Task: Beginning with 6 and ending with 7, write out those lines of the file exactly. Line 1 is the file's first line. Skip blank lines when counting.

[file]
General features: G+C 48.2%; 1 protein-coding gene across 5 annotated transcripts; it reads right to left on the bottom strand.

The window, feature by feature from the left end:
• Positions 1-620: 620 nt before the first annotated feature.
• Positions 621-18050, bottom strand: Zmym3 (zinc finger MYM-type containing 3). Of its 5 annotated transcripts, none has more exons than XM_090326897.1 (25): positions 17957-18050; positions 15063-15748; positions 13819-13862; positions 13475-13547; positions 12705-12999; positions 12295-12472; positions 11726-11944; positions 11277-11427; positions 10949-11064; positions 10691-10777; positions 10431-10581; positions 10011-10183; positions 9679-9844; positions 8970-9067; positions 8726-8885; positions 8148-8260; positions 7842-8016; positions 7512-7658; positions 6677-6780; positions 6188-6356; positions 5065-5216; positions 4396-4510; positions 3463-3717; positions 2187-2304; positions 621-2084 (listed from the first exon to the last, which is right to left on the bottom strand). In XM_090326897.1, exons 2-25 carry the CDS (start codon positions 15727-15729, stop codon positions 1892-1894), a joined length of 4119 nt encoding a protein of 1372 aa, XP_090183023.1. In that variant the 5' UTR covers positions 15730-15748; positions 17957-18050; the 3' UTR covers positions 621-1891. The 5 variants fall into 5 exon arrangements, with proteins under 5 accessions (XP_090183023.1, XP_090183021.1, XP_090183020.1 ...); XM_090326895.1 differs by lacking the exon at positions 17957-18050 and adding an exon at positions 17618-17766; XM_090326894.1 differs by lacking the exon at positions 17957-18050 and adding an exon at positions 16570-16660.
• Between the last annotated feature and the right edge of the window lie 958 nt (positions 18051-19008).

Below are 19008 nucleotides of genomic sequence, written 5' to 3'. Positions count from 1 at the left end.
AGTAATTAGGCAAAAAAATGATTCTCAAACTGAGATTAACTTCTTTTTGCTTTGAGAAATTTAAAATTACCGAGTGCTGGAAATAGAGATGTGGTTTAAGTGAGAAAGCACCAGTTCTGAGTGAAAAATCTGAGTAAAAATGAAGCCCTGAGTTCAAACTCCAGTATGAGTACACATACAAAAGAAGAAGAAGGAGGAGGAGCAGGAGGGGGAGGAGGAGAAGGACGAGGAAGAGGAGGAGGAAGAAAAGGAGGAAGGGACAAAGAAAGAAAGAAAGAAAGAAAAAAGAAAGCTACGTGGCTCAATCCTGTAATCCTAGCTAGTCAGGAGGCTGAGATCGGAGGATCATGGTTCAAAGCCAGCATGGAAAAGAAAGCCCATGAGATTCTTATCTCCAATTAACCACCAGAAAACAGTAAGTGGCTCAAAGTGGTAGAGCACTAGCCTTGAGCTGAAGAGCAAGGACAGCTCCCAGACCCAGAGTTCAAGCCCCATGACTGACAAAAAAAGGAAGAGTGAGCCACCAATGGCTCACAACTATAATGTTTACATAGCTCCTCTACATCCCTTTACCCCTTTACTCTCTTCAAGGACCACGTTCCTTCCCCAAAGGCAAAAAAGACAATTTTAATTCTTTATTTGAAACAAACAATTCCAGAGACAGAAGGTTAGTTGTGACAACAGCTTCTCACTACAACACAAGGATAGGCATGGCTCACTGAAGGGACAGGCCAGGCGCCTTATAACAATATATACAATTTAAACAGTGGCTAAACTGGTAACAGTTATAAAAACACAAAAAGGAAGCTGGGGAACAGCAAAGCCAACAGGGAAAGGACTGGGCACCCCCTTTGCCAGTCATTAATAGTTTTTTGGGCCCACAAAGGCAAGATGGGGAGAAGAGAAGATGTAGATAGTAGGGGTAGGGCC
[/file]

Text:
Below are 19008 nucleotides of genomic sequence, written 5' to 3'. Positions count from 1 at the left end.
AGTAATTAGGCAAAAAAATGATTCTCAAACTGAGATTAACTTCTTTTTGCTTTGAGAAATTTAAAATTACCGAGTGCTGGAAATAGAGATGTGGTTTAAGTGAGAAAGCACCAGTTCTGAGTGAAAAATCTGAGTAAAAATGAAGCCCTGAGTTCAAACTCCAGTATGAGTACACATACAAAAGAAGAAGAAGGAGGAGGAGCAGGAGGGGGAGGAGGAGAAGGACGAGGAAGAGGAGGAGGAAGAAAAGGAGGAAGGGACAAAGAAAGAAAGAAAGAAAGAAAAAAGAAAGCTACGTGGCTCAATCCTGTAATCCTAGCTAGTCAGGAGGCTGAGATCGGAGGATCATGGTTCAAAGCCAGCATGGAAAAGAAAGCCCATGAGATTCTTATCTCCAATTAACCACCAGAAAACAGTAAGTGGCTCAAAGTGGTAGAGCACTAGCCTTGAGCTGAAGAGCAAGGACAGCTCCCAGACCCAGAGTTCAAGCCCCATGACTGACAAAAAAAGGAAGAGTGAGCCACCAATGGCTCACAACTATAATGTTTACATAGCTCCTCTACATCCCTTTACCCCTTTACTCTCTTCAAGGACCACGTTCCTTCCCCAAAGGCAAAAAAGACAATTTTAATTCTTTATTTGAAACAAACAATTCCAGAGACAGAAGGTTAGTTGTGACAACAGCTTCTCACTACAACACAAGGATAGGCATGGCTCACTGAAGGGACAGGCCAGGCGCCTTATAACAATATATACAATTTAAACAGTGGCTAAACTGGTAACAGTTATAAAAACACAAAAAGGAAGCTGGGGAACAGCAAAGCCAACAGGGAAAGGACTGGGCACCCCCTTTGCCAGTCATTAATAGTTTTTTGGGCCCACAAAGGCAAGATGGGGAGAAGAGAAGATGTAGATAGTAGGGGTAGGGCC